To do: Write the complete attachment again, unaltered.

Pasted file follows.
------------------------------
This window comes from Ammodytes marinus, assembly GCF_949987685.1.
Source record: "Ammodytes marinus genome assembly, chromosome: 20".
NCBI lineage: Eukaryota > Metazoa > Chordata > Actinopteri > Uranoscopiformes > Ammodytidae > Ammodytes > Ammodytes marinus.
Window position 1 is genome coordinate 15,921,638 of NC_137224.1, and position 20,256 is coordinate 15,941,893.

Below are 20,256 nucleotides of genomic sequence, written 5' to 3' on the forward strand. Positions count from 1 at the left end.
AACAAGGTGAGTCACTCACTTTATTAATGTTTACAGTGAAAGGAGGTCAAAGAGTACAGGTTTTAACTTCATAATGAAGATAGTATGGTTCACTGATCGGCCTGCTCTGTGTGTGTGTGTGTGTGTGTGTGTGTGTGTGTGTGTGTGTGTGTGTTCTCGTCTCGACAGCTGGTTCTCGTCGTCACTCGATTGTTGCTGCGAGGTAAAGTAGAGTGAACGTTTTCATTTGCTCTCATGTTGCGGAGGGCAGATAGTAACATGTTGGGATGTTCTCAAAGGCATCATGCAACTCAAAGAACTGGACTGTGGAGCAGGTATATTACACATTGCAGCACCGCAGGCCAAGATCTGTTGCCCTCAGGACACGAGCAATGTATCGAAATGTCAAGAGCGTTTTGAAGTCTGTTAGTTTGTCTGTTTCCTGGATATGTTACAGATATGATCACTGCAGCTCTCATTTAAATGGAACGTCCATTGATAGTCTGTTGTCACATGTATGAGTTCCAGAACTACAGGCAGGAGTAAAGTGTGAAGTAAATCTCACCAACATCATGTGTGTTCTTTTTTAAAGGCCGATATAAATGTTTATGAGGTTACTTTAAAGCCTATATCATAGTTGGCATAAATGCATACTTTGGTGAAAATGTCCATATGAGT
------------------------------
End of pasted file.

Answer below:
This window comes from Ammodytes marinus, assembly GCF_949987685.1.
Source record: "Ammodytes marinus genome assembly, chromosome: 20".
NCBI lineage: Eukaryota > Metazoa > Chordata > Actinopteri > Uranoscopiformes > Ammodytidae > Ammodytes > Ammodytes marinus.
Window position 1 is genome coordinate 15,921,638 of NC_137224.1, and position 20,256 is coordinate 15,941,893.

Below are 20,256 nucleotides of genomic sequence, written 5' to 3' on the forward strand. Positions count from 1 at the left end.
AACAAGGTGAGTCACTCACTTTATTAATGTTTACAGTGAAAGGAGGTCAAAGAGTACAGGTTTTAACTTCATAATGAAGATAGTATGGTTCACTGATCGGCCTGCTCTGTGTGTGTGTGTGTGTGTGTGTGTGTGTGTGTGTGTGTGTGTGTGTTCTCGTCTCGACAGCTGGTTCTCGTCGTCACTCGATTGTTGCTGCGAGGTAAAGTAGAGTGAACGTTTTCATTTGCTCTCATGTTGCGGAGGGCAGATAGTAACATGTTGGGATGTTCTCAAAGGCATCATGCAACTCAAAGAACTGGACTGTGGAGCAGGTATATTACACATTGCAGCACCGCAGGCCAAGATCTGTTGCCCTCAGGACACGAGCAATGTATCGAAATGTCAAGAGCGTTTTGAAGTCTGTTAGTTTGTCTGTTTCCTGGATATGTTACAGATATGATCACTGCAGCTCTCATTTAAATGGAACGTCCATTGATAGTCTGTTGTCACATGTATGAGTTCCAGAACTACAGGCAGGAGTAAAGTGTGAAGTAAATCTCACCAACATCATGTGTGTTCTTTTTTAAAGGCCGATATAAATGTTTATGAGGTTACTTTAAAGCCTATATCATAGTTGGCATAAATGCATACTTTGGTGAAAATGTCCATATGAGT